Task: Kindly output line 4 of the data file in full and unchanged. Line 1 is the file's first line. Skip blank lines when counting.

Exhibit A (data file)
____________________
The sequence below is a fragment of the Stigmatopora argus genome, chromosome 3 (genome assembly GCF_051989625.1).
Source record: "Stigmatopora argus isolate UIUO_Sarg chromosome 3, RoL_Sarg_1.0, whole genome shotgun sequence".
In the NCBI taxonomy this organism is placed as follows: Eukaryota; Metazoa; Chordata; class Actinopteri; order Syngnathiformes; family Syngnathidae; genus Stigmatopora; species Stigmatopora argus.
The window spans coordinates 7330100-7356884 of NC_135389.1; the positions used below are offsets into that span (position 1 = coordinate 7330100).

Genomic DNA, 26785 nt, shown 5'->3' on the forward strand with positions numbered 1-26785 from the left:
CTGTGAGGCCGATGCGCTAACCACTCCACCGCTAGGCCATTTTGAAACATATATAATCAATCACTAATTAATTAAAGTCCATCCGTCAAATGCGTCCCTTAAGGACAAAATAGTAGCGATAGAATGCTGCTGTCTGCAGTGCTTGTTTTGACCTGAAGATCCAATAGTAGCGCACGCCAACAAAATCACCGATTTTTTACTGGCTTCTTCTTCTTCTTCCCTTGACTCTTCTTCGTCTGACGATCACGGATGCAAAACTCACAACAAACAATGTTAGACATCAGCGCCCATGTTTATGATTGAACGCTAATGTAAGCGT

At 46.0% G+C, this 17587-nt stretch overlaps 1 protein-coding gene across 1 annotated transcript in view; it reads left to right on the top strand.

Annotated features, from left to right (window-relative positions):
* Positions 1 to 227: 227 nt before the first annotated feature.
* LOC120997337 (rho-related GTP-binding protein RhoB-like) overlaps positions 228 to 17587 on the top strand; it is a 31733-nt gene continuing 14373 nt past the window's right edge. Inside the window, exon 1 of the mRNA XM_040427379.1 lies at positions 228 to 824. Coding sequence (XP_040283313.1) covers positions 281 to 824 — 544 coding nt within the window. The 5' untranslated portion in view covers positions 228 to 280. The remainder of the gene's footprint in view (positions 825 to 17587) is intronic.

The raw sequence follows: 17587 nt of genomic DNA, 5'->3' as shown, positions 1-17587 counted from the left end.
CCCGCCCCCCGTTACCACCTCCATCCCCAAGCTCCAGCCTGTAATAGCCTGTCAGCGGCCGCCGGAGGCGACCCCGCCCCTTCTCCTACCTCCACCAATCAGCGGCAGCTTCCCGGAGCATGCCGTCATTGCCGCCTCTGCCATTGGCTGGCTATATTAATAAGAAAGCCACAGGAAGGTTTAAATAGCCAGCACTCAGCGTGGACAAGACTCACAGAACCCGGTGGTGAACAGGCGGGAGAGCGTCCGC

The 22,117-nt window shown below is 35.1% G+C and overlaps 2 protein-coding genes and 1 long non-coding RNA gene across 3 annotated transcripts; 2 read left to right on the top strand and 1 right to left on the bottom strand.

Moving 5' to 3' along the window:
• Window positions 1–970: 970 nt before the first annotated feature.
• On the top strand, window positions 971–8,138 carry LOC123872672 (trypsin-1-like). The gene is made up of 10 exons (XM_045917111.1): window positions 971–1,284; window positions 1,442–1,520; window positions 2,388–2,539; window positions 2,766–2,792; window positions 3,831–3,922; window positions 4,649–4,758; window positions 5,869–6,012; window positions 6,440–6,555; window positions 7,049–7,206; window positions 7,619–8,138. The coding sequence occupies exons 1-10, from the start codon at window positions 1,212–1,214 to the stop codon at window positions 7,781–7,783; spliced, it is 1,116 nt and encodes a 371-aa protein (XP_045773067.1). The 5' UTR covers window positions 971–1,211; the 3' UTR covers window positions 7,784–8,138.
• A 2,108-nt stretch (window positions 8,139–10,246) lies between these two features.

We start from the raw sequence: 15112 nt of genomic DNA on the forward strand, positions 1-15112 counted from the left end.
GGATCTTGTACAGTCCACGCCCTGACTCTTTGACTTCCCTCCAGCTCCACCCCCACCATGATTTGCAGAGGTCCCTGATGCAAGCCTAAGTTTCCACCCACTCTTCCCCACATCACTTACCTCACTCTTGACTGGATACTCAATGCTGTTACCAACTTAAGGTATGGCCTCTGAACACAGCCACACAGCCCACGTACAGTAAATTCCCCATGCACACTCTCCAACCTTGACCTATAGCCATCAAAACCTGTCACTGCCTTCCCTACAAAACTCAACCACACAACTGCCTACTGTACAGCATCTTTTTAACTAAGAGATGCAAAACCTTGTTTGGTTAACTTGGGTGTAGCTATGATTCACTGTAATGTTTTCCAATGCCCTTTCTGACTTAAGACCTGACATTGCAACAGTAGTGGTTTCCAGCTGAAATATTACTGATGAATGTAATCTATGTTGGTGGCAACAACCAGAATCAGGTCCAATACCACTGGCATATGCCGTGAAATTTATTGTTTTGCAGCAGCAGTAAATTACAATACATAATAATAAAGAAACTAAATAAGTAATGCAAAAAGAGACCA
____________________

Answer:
The window spans coordinates 7330100-7356884 of NC_135389.1; the positions used below are offsets into that span (position 1 = coordinate 7330100).